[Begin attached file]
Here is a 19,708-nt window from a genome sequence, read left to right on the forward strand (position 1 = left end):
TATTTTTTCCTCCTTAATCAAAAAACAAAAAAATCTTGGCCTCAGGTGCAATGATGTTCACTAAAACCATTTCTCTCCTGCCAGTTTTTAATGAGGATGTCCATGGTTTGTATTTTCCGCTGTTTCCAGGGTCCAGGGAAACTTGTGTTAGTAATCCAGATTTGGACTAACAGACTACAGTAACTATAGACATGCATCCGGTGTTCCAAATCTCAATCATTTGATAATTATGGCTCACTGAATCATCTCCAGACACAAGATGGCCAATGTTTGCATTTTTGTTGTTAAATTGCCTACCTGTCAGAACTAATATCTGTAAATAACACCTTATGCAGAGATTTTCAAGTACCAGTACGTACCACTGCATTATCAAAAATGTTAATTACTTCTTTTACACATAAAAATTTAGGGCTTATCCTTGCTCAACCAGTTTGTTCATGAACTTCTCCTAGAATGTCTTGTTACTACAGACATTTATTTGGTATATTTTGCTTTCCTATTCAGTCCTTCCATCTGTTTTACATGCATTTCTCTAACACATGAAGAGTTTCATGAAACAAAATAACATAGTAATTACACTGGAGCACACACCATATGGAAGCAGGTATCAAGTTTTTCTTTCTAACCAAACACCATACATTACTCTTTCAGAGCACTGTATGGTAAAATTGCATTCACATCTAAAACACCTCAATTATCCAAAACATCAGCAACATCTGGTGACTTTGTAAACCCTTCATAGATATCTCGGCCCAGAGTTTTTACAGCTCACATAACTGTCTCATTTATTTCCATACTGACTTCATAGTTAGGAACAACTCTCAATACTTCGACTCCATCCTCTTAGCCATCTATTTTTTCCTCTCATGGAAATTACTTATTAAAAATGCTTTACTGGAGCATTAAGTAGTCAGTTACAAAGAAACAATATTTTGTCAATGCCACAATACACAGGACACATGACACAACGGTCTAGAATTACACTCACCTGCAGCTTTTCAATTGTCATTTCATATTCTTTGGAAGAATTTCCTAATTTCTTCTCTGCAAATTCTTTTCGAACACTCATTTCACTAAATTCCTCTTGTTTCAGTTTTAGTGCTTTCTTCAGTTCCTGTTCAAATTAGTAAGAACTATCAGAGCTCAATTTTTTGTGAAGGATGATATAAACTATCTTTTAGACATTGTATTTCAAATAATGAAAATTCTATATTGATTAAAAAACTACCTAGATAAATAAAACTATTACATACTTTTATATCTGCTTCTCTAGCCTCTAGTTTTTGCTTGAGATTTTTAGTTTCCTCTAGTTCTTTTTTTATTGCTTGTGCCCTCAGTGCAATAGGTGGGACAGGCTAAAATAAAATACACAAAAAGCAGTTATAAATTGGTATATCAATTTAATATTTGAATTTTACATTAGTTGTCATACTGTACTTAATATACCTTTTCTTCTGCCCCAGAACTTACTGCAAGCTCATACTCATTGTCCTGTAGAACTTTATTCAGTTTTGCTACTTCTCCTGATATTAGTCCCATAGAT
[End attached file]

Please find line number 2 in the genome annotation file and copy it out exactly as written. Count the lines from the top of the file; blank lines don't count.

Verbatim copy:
TATTTTTTCCTCCTTAATCAAAAAACAAAAAAATCTTGGCCTCAGGTGCAATGATGTTCACTAAAACCATTTCTCTCCTGCCAGTTTTTAATGAGGATGTCCATGGTTTGTATTTTCCGCTGTTTCCAGGGTCCAGGGAAACTTGTGTTAGTAATCCAGATTTGGACTAACAGACTACAGTAACTATAGACATGCATCCGGTGTTCCAAATCTCAATCATTTGATAATTATGGCTCACTGAATCATCTCCAGACACAAGATGGCCAATGTTTGCATTTTTGTTGTTAAATTGCCTACCTGTCAGAACTAATATCTGTAAATAACACCTTATGCAGAGATTTTCAAGTACCAGTACGTACCACTGCATTATCAAAAATGTTAATTACTTCTTTTACACATAAAAATTTAGGGCTTATCCTTGCTCAACCAGTTTGTTCATGAACTTCTCCTAGAATGTCTTGTTACTACAGACATTTATTTGGTATATTTTGCTTTCCTATTCAGTCCTTCCATCTGTTTTACATGCATTTCTCTAACACATGAAGAGTTTCATGAAACAAAATAACATAGTAATTACACTGGAGCACACACCATATGGAAGCAGGTATCAAGTTTTTCTTTCTAACCAAACACCATACATTACTCTTTCAGAGCACTGTATGGTAAAATTGCATTCACATCTAAAACACCTCAATTATCCAAAACATCAGCAACATCTGGTGACTTTGTAAACCCTTCATAGATATCTCGGCCCAGAGTTTTTACAGCTCACATAACTGTCTCATTTATTTCCATACTGACTTCATAGTTAGGAACAACTCTCAATACTTCGACTCCATCCTCTTAGCCATCTATTTTTTCCTCTCATGGAAATTACTTATTAAAAATGCTTTACTGGAGCATTAAGTAGTCAGTTACAAAGAAACAATATTTTGTCAATGCCACAATACACAGGACACATGACACAACGGTCTAGAATTACACTCACCTGCAGCTTTTCAATTGTCATTTCATATTCTTTGGAAGAATTTCCTAATTTCTTCTCTGCAAATTCTTTTCGAACACTCATTTCACTAAATTCCTCTTGTTTCAGTTTTAGTGCTTTCTTCAGTTCCTGTTCAAATTAGTAAGAACTATCAGAGCTCAATTTTTTGTGAAGGATGATATAAACTATCTTTTAGACATTGTATTTCAAATAATGAAAATTCTATATTGATTAAAAAACTACCTAGATAAATAAAACTATTACATACTTTTATATCTGCTTCTCTAGCCTCTAGTTTTTGCTTGAGATTTTTAGTTTCCTCTAGTTCTTTTTTTATTGCTTGTGCCCTCAGTGCAATAGGTGGGACAGGCTAAAATAAAATACACAAAAAGCAGTTATAAATTGGTATATCAATTTAATATTTGAATTTTACATTAGTTGTCATACTGTACTTAATATACCTTTTCTTCTGCCCCAGAACTTACTGCAAGCTCATACTCATTGTCCTGTAGAACTTTATTCAGTTTTGCTACTTCTCCTGATATTAGTCCCATAGAT